The cost of dental care has been in the news again following the release of the report by the Ipsos Social Research Unit, which showed that around 1.9 million people went without dental care in 2009 because they could not afford it.
The early results of the detailed survey of 2,700 Australians also revealed cost as a major reason for about 3.5 million Australians having avoided the dentist for more than four years.
Even private health cover was not enough to ensure people obtained dental care, the study found. A quarter of Sydney residents in that situation still did not go to the dentist because of out-of-pocket expenses. ”The cost issues are impacting not just lower-income households,” the report’s director, Ryan Williams, said. ”They are affecting middle-income households and pushing into the higher brackets as well.”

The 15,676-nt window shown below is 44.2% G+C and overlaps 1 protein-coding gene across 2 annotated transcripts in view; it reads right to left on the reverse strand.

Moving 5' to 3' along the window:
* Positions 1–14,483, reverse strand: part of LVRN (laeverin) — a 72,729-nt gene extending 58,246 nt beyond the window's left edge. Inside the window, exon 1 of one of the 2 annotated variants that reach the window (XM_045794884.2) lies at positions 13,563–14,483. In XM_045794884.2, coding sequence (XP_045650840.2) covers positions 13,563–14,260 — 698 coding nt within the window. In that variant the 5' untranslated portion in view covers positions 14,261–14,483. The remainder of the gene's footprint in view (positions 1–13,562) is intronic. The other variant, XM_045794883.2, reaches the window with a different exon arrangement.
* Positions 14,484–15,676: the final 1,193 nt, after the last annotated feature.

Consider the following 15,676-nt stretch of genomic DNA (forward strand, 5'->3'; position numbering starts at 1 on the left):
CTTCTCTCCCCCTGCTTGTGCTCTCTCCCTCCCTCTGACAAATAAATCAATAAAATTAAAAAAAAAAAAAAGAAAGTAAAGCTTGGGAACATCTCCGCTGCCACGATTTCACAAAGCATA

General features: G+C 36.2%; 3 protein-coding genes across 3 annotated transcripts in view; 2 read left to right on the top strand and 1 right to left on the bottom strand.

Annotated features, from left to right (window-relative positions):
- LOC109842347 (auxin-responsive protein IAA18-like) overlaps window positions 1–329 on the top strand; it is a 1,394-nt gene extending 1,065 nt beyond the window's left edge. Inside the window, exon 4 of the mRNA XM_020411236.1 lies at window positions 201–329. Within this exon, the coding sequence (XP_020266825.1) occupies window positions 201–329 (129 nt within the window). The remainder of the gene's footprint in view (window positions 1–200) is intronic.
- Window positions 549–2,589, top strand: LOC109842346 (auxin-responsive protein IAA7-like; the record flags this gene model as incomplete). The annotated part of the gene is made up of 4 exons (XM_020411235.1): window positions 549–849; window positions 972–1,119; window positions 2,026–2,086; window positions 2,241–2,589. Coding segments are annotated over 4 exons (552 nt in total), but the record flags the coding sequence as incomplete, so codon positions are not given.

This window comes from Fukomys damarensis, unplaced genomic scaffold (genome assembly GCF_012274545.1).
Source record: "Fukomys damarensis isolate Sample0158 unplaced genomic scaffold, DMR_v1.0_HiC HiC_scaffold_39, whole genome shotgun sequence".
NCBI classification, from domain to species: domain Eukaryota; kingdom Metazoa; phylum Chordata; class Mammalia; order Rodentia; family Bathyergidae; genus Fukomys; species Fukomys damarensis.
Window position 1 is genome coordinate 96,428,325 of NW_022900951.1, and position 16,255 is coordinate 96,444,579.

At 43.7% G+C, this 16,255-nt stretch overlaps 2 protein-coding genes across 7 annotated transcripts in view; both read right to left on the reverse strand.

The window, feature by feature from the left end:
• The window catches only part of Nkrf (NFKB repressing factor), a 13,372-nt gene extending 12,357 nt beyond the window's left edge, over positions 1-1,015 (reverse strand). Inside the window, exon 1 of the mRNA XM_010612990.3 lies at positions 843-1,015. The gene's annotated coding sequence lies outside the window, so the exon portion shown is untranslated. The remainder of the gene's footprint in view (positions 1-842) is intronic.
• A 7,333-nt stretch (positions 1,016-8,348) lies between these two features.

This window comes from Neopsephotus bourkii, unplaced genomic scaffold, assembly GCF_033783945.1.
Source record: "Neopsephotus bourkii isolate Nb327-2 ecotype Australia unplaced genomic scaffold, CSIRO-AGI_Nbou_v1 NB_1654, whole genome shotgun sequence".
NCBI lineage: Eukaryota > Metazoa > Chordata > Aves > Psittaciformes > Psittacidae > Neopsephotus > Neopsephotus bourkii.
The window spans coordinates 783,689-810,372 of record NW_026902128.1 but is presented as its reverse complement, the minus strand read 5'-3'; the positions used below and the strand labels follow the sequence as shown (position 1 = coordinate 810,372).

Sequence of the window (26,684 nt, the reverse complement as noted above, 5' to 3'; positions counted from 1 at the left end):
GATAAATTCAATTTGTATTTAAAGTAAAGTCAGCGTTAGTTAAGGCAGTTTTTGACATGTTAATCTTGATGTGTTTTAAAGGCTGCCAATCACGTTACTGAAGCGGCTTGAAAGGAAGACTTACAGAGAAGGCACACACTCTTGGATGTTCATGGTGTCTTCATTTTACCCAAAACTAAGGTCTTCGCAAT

The head of oral pathology and oral medicine at the University of Sydney, Associate Professor Hans Zoellner, said the figures were even worse when considering those people who did not immediately require dental care but who could not afford it if they did. ”The state government recognises half of people can’t afford dental care but the public system can’t cover the demand.”
Greens senator for Victoria, Dr Richard Di Natale, said the results were consistent with previous research on the issue and were a boost to his party’s campaigning for the establishment of ‘Denticare’, a universal dental insurance scheme.
Making dental care a bigger priority for the federal government was a key condition of the agreement struck between the Greens and Labor after the last election, he said.
“It was one of the key campaign priorities for us going into the last two elections. Because of this agreement we’ve now got a National Dental Advisory Council (as reported in Bite here) established, and we hope there will be significant investment in [dental health] in the next budget.
“I have to say that for me, it’s my number one priority in the Senate. If I can achieve anything in my time here, it would have to be introducing the universal dental scheme.”
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